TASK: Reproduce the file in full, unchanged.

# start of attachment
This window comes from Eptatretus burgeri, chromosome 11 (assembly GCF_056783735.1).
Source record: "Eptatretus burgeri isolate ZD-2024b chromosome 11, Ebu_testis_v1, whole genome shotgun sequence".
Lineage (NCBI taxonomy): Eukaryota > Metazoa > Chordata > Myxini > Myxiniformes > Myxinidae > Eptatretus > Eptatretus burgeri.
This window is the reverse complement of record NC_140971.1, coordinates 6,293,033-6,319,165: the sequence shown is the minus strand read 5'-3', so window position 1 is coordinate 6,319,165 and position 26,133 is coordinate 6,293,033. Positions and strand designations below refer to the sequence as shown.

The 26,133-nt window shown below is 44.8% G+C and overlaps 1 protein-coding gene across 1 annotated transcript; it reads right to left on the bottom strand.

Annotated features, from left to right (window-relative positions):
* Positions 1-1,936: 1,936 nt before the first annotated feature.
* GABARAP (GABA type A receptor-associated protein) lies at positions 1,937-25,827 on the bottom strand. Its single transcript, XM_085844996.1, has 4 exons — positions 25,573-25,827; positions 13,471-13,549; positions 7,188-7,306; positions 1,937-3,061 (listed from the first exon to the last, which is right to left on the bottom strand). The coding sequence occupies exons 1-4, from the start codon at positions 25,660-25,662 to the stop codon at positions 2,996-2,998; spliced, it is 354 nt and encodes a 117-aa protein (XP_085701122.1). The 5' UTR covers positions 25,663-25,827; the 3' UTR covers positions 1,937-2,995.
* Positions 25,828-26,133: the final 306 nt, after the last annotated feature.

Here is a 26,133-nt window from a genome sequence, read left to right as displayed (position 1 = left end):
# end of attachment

This window comes from Eptatretus burgeri, chromosome 11 (assembly GCF_056783735.1).
Source record: "Eptatretus burgeri isolate ZD-2024b chromosome 11, Ebu_testis_v1, whole genome shotgun sequence".
Lineage (NCBI taxonomy): Eukaryota > Metazoa > Chordata > Myxini > Myxiniformes > Myxinidae > Eptatretus > Eptatretus burgeri.
This window is the reverse complement of record NC_140971.1, coordinates 6,293,033-6,319,165: the sequence shown is the minus strand read 5'-3', so window position 1 is coordinate 6,319,165 and position 26,133 is coordinate 6,293,033. Positions and strand designations below refer to the sequence as shown.

The 26,133-nt window shown below is 44.8% G+C and overlaps 1 protein-coding gene across 1 annotated transcript; it reads right to left on the bottom strand.

Annotated features, from left to right (window-relative positions):
* Positions 1-1,936: 1,936 nt before the first annotated feature.
* GABARAP (GABA type A receptor-associated protein) lies at positions 1,937-25,827 on the bottom strand. Its single transcript, XM_085844996.1, has 4 exons — positions 25,573-25,827; positions 13,471-13,549; positions 7,188-7,306; positions 1,937-3,061 (listed from the first exon to the last, which is right to left on the bottom strand). The coding sequence occupies exons 1-4, from the start codon at positions 25,660-25,662 to the stop codon at positions 2,996-2,998; spliced, it is 354 nt and encodes a 117-aa protein (XP_085701122.1). The 5' UTR covers positions 25,663-25,827; the 3' UTR covers positions 1,937-2,995.
* Positions 25,828-26,133: the final 306 nt, after the last annotated feature.

Here is a 26,133-nt window from a genome sequence, read left to right as displayed (position 1 = left end):